RANDOLPH COUNTY, N.C. -- Sheriff's officials are investigating a series of threats made at schools in Randolph County.
Three schools had a heavy law enforcement presence on campus Tuesday after someone made violent threats at Trinity High School, Southwestern Randolph High School and Archdale-Trinity Middle School.
Sheriff's deputies and local police departments in Randolph County are also doing drive-by patrols at all 31 schools in the district.
School district officials say they don't think these threats are legitimate, but they're working with law enforcement and taking them very seriously, especially in light of last week's school shooting in Florida.
“Just stop. It’s not helping anything in this country," said one mother, who has children in the Randolph County school system. She asked to not be identified. "Our country’s in a mess as is. Why would you want people to live in fear like this?”
It started with a message carved into a bathroom stall at Trinity High School. It reads, "I will kill you all on 02/20. Bye, bye."
It's since been covered up, and campus stayed quiet on Tuesday, but many people in Randolph County remain on edge.
“Obviously parents are anxious and children are anxious and staff members are anxious," Superintendent Stephen Gainey said.
“You have a lot of kids scared and upset," the RCS mom said.
The first threat made against Trinity High School happened before the Florida shooting. Since then, others have made what sheriff's officials are calling "copy cat" threats.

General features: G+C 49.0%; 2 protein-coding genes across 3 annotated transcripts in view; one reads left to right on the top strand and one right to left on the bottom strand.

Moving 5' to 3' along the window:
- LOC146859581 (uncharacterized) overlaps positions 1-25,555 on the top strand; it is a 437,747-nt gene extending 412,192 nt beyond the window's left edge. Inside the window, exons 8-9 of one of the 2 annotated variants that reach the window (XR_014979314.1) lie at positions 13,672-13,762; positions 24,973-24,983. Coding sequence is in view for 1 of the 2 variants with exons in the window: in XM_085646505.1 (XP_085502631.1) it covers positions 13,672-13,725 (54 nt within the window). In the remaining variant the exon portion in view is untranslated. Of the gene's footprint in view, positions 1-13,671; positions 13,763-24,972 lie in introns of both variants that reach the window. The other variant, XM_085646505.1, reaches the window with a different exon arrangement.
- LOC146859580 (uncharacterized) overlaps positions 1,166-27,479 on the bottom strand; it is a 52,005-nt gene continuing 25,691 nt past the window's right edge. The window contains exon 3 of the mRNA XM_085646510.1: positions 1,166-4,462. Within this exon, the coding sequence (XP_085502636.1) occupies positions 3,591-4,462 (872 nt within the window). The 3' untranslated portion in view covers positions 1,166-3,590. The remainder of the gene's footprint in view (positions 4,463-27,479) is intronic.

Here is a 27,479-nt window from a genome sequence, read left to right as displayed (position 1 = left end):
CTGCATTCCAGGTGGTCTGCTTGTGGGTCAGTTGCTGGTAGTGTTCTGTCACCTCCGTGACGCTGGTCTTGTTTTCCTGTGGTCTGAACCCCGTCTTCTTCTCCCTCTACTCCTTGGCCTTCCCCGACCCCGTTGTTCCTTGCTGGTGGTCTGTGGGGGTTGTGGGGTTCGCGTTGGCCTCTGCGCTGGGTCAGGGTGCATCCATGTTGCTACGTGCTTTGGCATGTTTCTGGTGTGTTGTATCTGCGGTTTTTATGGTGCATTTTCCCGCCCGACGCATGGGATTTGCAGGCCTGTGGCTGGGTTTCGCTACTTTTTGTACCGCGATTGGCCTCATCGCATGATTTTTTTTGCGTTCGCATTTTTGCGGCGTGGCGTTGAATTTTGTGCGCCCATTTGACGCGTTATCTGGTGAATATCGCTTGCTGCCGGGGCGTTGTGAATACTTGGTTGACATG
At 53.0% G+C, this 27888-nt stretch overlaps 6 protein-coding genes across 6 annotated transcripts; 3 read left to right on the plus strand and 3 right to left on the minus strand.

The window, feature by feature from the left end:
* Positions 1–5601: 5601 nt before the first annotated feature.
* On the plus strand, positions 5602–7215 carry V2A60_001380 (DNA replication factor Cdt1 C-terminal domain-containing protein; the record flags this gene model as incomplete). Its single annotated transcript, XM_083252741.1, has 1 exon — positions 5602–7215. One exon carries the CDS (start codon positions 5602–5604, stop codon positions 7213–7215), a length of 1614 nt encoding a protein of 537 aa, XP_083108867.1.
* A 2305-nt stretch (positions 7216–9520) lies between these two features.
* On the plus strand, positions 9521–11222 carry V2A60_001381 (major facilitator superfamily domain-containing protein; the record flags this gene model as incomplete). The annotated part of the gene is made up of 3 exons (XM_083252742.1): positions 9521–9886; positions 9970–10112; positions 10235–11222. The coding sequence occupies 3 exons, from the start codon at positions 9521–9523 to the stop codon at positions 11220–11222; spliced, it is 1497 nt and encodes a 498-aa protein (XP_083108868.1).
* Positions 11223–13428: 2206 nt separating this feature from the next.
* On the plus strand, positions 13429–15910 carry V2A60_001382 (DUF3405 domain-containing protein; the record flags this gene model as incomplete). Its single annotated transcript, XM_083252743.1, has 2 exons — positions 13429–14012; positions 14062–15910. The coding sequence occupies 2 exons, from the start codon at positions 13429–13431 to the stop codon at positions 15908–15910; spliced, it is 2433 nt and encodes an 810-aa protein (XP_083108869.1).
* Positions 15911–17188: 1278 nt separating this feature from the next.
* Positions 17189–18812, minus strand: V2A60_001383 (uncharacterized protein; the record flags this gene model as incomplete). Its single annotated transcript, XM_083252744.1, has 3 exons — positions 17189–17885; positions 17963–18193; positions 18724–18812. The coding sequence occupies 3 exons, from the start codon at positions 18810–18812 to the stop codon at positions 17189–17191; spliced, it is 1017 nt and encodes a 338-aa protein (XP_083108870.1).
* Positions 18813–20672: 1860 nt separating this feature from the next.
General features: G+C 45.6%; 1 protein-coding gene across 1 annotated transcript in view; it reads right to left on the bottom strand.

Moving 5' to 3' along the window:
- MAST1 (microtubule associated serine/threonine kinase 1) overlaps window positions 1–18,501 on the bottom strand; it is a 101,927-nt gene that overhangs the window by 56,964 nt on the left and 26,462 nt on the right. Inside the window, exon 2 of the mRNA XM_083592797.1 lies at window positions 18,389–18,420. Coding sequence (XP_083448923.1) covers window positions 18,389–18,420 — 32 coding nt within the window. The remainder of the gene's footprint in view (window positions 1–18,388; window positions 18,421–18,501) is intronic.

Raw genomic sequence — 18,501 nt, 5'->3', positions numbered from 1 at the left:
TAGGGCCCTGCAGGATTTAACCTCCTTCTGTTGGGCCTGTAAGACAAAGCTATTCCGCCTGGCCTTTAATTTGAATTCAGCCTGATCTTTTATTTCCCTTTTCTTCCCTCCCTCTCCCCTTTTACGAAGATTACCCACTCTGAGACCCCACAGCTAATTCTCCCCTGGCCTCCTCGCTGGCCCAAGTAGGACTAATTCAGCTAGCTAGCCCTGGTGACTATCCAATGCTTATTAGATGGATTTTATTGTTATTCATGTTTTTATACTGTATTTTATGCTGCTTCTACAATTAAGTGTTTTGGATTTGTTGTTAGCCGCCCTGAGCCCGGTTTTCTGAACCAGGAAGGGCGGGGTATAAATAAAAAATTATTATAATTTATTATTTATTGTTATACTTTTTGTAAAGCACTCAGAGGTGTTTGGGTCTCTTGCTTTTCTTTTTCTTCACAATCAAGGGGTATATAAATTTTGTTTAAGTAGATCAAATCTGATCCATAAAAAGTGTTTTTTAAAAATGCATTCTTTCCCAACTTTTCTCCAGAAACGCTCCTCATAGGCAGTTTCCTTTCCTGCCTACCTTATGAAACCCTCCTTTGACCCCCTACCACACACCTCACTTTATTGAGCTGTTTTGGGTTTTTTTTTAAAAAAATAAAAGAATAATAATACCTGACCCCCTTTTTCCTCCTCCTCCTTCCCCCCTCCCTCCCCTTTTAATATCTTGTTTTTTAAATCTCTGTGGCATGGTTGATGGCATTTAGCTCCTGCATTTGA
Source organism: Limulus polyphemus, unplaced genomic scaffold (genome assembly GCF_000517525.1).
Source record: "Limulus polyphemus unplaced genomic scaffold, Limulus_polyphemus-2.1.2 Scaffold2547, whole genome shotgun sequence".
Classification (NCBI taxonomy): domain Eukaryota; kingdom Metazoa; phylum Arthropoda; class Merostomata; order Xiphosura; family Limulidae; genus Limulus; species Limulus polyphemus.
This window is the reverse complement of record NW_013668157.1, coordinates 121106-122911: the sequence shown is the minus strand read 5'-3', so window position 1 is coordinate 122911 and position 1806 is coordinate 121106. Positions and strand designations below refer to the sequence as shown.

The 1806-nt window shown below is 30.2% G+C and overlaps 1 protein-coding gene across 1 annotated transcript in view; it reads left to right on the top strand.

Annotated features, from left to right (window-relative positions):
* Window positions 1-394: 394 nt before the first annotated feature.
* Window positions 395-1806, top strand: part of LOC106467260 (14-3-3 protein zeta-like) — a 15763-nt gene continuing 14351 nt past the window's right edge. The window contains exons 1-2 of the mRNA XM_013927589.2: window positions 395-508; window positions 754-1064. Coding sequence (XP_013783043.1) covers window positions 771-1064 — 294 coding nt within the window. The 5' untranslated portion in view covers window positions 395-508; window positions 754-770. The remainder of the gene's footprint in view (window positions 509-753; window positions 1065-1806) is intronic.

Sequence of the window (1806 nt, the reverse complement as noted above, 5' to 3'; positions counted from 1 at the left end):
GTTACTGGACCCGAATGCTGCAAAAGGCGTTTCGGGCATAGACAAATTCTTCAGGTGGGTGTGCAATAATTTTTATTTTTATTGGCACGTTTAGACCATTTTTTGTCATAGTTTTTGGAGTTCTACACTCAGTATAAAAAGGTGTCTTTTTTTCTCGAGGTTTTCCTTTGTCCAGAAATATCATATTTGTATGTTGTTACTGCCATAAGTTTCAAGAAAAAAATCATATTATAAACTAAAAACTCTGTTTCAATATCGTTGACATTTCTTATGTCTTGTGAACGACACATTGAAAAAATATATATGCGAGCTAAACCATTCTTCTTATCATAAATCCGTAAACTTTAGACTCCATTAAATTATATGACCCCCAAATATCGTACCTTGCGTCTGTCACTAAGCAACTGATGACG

Gainey said two more threats were made against Trinity last week. Southwestern Randolph received one Friday, followed by another at Archdale-Trinity Middle School on Monday.
They all follow a similar pattern.
“The threats are threats of violence," Gainey said.
Across the district, many parents kept their kids home from school Tuesday, including the mom we talked to on the phone. Her daughter goes to Wheatmore High School.
“You can’t take these things lightly," she said.
FOX8 asked sheriff's officials how they determine if threats like these pose an actual risk to students.
When students or teachers report a threat, it's up to school administrators to call law enforcement right away. From there, they look at every detail of the threat, interview students and put precautionary measures in place -- like the extra security, keeping classroom doors locked and signing students in and out when they go to the bathroom.
“I don’t know that there’s a perfect formula for assessing them, but I feel comfortable with the staff members throughout this school system, they’re going to watch for things that are troubling and could indicate some threat to the safety of the school," Gainey said.
Sheriff Robert Graves said Facebook and social media have caused false information to spread about these threats. He's asking any student or parent who thinks they have information about these threats to not post it online and call 911 instead.